Thankfully, I had the opportunity to change and she is still playing and loving sports. She has moved from soccer to volleyball, and this year is talking with college coaches with the hopes of being a collegiate student athlete.

But I could have missed that pivotal moment with my 8-year-old girl. Listen to your kids, and think about what you are communicating to them. Our words have weight beyond what we often realize.

Those long car rides can be more than just a ride home. They can be a path to growth and joy for our children.


Parenting the Digitally Connected

Our pre-teen daughter pled her case like a seasoned attorney on why she must have a smartphone. Her argument ended with, “everyone has one.” We held out until 7th grade, when we as parents wanted to be able to get ahold of her after school and after practice. Despite our concerns that a smartphone introduces a child to an entire level of adult content through apps, websites, and YouTube, we realized that, at this point, all of her friends had phones. We couldn’t just protect her from it forever; Instead we needed to help her navigate it.

Those of us with children born between 1995 and 2012 are raising the first generation that will have no pre-internet memories. These children either have or will enter adolescence in the Age of the Smartphone. For them, technology is so tightly woven into the fabric of their daily experience that life without it seems impossible.

In fact, 95 percent of teens have access to a smartphone, and of those, more than half say they are online almost constantly, according to a recent survey from the Pew Research Center.  This isn’t happening by accident. (source)


Smartphone access nearly ubiquitous among teens, while having a home computer varies by income
Getting the attention of our youth is a highly profitable business. Google has grown to a $716 Billion dollar company, Facebook $522 Billion. Technology expert Tristan Harris explains in his sobering Ted Talk (source) that the underlying goal is to get —  and keep — our attention, because the company that can do this makes the most money.

With so much money at stake companies don’t just guess at how to get our attention, they hire people like Harris who worked with the Stanford Persuasive Technology Lab. Harris explains it like this – picture a company like Snapchat or YouTube. They have 100 very smart people in a controlroom with 100 dials constantly working with the desire to control the thoughts and emotions of a billion people. Add artificial intelligence to the mix and you can see why they are becoming so successful at getting and keeping that attention.

Harris, along with other silicon valley insiders, is starting to speak out because he is seeing the unintended consequences. He started a nonprofit called, “The Center for Humane Technology.” Its website opens up with the cautionary statement that, “our society is being hijacked by technology. What began as a race to monetize our attention is now eroding the pillars of our society: mental health, democracy, social relationships, and our children.”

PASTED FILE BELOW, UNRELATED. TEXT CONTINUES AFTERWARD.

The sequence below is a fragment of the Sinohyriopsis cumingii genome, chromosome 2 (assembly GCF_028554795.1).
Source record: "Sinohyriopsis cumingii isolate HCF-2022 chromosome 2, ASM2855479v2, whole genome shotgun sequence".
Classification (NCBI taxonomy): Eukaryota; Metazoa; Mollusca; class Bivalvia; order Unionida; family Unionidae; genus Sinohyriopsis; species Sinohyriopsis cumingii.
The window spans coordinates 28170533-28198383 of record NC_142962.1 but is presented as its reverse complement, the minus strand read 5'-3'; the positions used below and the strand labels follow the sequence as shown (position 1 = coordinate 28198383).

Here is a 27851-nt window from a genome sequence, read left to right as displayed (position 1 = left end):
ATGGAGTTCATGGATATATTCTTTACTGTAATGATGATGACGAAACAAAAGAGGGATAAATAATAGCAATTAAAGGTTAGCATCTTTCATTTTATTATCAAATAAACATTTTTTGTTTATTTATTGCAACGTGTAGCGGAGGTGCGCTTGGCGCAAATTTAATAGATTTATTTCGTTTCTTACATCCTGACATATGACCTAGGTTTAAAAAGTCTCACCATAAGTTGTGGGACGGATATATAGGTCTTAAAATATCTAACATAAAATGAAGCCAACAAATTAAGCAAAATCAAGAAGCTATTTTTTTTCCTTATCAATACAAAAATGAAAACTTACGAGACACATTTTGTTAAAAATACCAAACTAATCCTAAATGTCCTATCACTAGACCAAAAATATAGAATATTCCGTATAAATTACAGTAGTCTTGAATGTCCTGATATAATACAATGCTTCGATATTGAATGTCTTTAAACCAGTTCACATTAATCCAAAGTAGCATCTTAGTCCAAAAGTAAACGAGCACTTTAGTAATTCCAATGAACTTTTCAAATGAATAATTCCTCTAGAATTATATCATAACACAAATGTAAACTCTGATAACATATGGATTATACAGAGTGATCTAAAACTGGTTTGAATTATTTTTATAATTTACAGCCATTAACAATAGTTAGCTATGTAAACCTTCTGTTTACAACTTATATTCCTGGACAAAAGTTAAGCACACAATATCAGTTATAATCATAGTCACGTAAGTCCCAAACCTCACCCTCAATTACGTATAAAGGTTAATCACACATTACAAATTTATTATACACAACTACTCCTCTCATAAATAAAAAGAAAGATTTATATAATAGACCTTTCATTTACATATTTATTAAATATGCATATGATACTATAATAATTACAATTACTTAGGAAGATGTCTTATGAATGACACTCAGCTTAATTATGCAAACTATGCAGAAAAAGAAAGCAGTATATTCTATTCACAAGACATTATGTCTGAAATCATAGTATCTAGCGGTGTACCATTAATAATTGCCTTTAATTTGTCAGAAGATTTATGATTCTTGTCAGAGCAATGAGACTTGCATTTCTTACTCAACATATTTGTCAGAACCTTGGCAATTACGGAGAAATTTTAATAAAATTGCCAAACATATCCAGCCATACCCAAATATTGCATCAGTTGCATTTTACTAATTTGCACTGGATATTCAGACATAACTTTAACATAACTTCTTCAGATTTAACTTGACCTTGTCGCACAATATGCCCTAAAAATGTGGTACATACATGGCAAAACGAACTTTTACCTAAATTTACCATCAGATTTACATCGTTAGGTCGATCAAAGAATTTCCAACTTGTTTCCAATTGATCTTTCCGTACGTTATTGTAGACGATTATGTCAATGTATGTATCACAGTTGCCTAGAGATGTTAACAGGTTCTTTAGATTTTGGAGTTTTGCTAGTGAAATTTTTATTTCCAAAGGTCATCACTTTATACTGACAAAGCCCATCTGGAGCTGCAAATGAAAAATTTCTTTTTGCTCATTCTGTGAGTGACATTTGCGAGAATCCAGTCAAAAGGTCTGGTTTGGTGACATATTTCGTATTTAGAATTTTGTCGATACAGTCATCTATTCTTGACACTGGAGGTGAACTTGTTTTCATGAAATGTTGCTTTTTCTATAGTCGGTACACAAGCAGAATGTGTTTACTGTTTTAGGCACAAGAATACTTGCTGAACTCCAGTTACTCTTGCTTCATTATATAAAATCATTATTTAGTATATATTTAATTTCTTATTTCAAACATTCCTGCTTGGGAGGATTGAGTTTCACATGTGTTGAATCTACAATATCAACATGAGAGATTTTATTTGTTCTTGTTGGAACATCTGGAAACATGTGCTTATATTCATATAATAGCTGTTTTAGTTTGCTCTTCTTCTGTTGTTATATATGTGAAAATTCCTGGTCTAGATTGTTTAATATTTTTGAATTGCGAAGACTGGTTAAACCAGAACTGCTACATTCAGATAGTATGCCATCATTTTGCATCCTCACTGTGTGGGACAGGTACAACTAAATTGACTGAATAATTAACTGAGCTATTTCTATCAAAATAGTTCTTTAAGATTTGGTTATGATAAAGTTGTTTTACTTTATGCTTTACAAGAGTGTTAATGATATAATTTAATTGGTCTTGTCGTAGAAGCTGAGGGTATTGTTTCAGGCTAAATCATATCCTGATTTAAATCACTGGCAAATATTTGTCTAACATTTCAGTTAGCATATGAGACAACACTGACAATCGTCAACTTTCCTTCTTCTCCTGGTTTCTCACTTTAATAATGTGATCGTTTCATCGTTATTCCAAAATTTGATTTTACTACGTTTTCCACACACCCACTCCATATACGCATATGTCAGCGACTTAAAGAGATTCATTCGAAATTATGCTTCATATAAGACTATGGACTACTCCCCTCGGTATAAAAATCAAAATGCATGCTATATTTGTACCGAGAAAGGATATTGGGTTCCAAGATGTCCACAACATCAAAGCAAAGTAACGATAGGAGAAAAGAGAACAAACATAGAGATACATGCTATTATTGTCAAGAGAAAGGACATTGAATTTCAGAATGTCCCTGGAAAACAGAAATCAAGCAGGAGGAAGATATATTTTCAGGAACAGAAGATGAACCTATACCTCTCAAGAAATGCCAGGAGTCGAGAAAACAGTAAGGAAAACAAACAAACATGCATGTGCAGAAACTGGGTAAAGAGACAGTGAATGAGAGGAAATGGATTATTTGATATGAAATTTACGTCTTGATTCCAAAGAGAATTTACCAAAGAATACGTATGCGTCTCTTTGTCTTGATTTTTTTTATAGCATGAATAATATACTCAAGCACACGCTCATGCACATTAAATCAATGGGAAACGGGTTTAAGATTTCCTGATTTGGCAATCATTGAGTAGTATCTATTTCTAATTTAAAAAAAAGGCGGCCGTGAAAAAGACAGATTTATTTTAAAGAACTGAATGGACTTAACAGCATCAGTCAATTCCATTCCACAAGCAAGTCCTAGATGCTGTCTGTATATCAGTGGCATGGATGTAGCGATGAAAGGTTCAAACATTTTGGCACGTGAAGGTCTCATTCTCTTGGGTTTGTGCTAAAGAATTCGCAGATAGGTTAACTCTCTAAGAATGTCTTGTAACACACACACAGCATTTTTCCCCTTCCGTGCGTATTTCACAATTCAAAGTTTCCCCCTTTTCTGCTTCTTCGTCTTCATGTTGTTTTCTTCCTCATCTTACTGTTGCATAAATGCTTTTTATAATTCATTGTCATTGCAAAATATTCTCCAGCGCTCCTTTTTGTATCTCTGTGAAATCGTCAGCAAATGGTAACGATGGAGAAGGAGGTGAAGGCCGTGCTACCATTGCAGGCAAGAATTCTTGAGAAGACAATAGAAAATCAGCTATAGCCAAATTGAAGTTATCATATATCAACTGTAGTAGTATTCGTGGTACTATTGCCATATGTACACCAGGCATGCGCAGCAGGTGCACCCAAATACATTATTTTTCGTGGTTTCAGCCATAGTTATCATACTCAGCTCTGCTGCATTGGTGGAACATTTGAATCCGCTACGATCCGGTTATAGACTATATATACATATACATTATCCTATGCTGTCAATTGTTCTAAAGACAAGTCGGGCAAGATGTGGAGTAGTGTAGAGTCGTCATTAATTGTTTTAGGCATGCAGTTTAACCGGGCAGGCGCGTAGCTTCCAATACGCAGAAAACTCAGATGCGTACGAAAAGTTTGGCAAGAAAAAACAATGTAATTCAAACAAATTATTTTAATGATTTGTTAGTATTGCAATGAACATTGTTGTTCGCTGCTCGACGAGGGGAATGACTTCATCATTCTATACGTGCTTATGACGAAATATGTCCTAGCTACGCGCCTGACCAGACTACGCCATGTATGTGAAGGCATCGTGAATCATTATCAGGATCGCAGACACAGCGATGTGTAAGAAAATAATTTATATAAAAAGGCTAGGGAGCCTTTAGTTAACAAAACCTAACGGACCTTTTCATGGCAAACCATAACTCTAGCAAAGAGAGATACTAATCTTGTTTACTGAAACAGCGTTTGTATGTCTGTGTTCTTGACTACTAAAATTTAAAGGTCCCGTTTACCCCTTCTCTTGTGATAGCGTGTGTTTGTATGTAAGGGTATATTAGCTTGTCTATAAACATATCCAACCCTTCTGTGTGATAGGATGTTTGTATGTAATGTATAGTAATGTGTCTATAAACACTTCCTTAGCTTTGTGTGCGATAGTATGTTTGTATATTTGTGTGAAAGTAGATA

Harmful Side Effects of the Digital Age

We are only starting to become more aware the risks that these smartphones provide, risks beyond the adult content that our children can access. Dr. Jean Twenge, Doctor of Psychology at San Diego State University, has published some very eye-opening research about the iGen, a newer label she thought was fitting of this generation. It is the most digitally connected and smartphone-addicted generation. I just recently finished reading Twenge’s new book, iGen: Why Today’s Super-Connected Kids Are Growing Up Less Rebellious, More Tolerant, Less Happy– and Completely Unprepared for Adulthood and What That Means for the Rest of Us. “iGen is on the verge of the most severe mental health crisis for young people in decades,” Twenge wrote in her book, pointing to suicides among this generation as reason for alarm.

Between 2012 and 2015 – in just three years – depression among boys rose 21% and depression among girls rose 50%. These upticks are reflected in suicide rates.

“After declining during the 1990s and stabilizing in the 2000s, the suicide rate for teens has risen again,” she wrote.  “46% more 15 to 19 year olds committed suicide in 2015 than in 2007, and two and a half times more 12 to 14 year olds killed themselves.” (Twenge, 110).

If we have spent time on social media and watched our kids interact with social media, how can we be totally surprised? Snapchat, the hugely popular social media platform among teens and young adults, turns conversations into streaks. A Snapchat streak is when you send direct snaps back and forth with a friend for several consecutive days. The longer you go without breaking the chain of communication, the longer your streak is. It is not uncommon for a teen going on vacation to give their Snapchat password to multiple friends so that they can keep their streaks going. Streaks become a measure of value and worth for the individual and their relationships. This is good news for Snapchat because it helps them win the battle to get and keep teens attention. The downside is streaks are far better at increasing anxiety and depression than developing meaningful relationship through conversation.

We have Instagram glorifying the picture-perfect self, redefining self worth. We have Facebook targeting our news feeds with news we agree with, only fragmenting and isolating us even more. We have Youtube, Facebook and Instagram now autoplaying the next video so that we don’t turn away, even go to sleep.

This race to keep out attention makes it harder to disconnect, increasing stress, anxiety and reducing sleep. And while it has made a few companies lots of money, it has placed our kids in a position of constant comparison, finding their value in the number of likes and streaks, and left constantly stressed and anxious by FOMO – the fear of missing out.

Faced with mounting evidence of the harm that unfettered access to social media can cause, there is a small but growing movement that is casting a more critical eye on the digital world.